Only by ending the war in Afghanistan can there be “real hope” for a prosperous future for the country, the top UN official there said on Thursday.
Tadamichi Yamamoto, head of the UN Assistance Mission in Afghanistan (UNAMA), underscored that peace is the only solution to ongoing conflict which has resulted in more than 100,000 casualties over the past decade.
“As I told the Security Council last week, whatever the outcome of the presidential election may be, peace will be the issue of paramount importance to the new administration,” he said in a statement.
“I reiterate the call by the United Nations for everyone to raise their voices for peace, and for all stakeholders to make genuine and concrete steps toward ending the war, as there can be no military solution to the conflict in this country.”
Inclusion of women and youth essential
Mr. Yamamoto underlined the UN’s commitment to supporting intra-Afghan talks which uphold human rights and lead to sustainable peace.
He stressed that women and youth must be included as they are essential for an Afghan-owned peace process, in addition to being fundamental to all ongoing peace efforts.
UNAMA has been working with communities across the country to peacefully resolve long-standing disputes over resources, such as land and water, and Mr. Yamamoto said these efforts will continue.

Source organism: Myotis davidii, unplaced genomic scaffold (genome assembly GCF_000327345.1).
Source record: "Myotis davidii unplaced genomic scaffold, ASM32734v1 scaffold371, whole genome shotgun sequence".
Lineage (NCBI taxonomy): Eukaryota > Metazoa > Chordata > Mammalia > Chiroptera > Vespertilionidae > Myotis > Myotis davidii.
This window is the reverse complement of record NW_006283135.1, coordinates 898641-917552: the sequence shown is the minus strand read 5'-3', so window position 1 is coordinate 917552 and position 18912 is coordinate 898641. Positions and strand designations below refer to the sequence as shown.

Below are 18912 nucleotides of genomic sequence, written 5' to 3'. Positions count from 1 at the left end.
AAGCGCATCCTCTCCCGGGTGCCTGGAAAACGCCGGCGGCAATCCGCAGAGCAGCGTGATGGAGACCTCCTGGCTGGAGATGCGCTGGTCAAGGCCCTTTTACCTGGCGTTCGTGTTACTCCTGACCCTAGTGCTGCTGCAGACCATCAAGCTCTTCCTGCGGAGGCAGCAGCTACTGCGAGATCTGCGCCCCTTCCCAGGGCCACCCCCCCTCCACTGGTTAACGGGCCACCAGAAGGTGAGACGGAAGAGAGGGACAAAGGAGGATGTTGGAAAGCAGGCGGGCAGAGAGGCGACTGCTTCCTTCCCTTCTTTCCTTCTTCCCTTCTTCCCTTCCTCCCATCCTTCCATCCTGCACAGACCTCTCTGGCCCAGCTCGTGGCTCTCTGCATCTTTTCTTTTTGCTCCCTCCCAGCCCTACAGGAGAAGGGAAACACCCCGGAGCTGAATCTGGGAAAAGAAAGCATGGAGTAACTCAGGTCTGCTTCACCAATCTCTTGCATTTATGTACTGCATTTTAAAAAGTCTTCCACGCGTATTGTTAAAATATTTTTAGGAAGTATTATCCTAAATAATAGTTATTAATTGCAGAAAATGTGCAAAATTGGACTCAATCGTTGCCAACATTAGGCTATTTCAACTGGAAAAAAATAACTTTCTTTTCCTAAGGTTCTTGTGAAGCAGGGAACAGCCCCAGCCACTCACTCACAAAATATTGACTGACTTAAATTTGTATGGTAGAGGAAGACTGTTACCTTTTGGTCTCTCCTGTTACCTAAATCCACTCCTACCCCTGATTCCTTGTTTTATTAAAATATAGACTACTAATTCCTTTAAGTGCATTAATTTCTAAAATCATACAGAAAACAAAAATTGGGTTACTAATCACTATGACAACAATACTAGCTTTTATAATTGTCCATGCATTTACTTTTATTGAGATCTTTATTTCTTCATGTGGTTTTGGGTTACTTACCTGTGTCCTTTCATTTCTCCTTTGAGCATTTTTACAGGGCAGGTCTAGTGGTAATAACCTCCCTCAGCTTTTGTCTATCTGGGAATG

“However, only by ending the war can there be real hope for an Afghanistan with a prosperous future,” he stated.
“The hopes and aspirations of millions of ordinary Afghans – young and old, women and men, girls and boys – rest on the shoulders of those who are striving to bring the war to an end with a lasting political settlement.”
Civilian casualties top 100,000
The UN mission chief lamented that the ongoing fighting continues to take an “appalling toll” on ordinary Afghans.
UNAMA statistics show that civilian casualties recently surpassed 100,000 in the past 10 years alone, which is when the mission began systematic documentation of these figures.
“The United Nations urges all stakeholders to seek ways to reduce levels of violence, especially the violence which harms civilians, on the way to a lasting political settlement and a permanent ceasefire,” said Mr. Yamamato, adding that “implementing a reduction of violence is also important in creating an environment which enables constructive intra-Afghan talks on peace to take place”.